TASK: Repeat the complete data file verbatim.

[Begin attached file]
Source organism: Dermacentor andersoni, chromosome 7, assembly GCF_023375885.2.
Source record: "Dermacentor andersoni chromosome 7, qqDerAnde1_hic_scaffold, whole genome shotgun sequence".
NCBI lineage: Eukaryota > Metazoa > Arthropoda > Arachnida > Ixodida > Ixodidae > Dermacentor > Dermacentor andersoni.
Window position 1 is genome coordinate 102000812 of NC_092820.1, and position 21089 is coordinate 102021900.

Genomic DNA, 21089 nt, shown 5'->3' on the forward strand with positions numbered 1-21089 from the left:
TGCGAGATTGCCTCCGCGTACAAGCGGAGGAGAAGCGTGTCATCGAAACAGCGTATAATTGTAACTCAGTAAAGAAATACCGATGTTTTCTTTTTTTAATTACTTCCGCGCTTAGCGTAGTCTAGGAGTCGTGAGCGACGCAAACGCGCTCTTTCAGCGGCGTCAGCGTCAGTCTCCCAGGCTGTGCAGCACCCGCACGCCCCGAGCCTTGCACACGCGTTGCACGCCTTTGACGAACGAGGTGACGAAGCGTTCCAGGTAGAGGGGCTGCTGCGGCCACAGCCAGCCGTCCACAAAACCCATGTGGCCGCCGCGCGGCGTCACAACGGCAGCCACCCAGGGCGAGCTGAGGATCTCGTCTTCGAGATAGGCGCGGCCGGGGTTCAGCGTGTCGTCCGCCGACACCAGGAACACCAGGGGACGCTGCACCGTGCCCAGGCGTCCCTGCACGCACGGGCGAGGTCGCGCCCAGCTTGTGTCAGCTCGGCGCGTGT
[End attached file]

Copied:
Source organism: Dermacentor andersoni, chromosome 7, assembly GCF_023375885.2.
Source record: "Dermacentor andersoni chromosome 7, qqDerAnde1_hic_scaffold, whole genome shotgun sequence".
NCBI lineage: Eukaryota > Metazoa > Arthropoda > Arachnida > Ixodida > Ixodidae > Dermacentor > Dermacentor andersoni.
Window position 1 is genome coordinate 102000812 of NC_092820.1, and position 21089 is coordinate 102021900.

Genomic DNA, 21089 nt, shown 5'->3' on the forward strand with positions numbered 1-21089 from the left:
TGCGAGATTGCCTCCGCGTACAAGCGGAGGAGAAGCGTGTCATCGAAACAGCGTATAATTGTAACTCAGTAAAGAAATACCGATGTTTTCTTTTTTTAATTACTTCCGCGCTTAGCGTAGTCTAGGAGTCGTGAGCGACGCAAACGCGCTCTTTCAGCGGCGTCAGCGTCAGTCTCCCAGGCTGTGCAGCACCCGCACGCCCCGAGCCTTGCACACGCGTTGCACGCCTTTGACGAACGAGGTGACGAAGCGTTCCAGGTAGAGGGGCTGCTGCGGCCACAGCCAGCCGTCCACAAAACCCATGTGGCCGCCGCGCGGCGTCACAACGGCAGCCACCCAGGGCGAGCTGAGGATCTCGTCTTCGAGATAGGCGCGGCCGGGGTTCAGCGTGTCGTCCGCCGACACCAGGAACACCAGGGGACGCTGCACCGTGCCCAGGCGTCCCTGCACGCACGGGCGAGGTCGCGCCCAGCTTGTGTCAGCTCGGCGCGTGT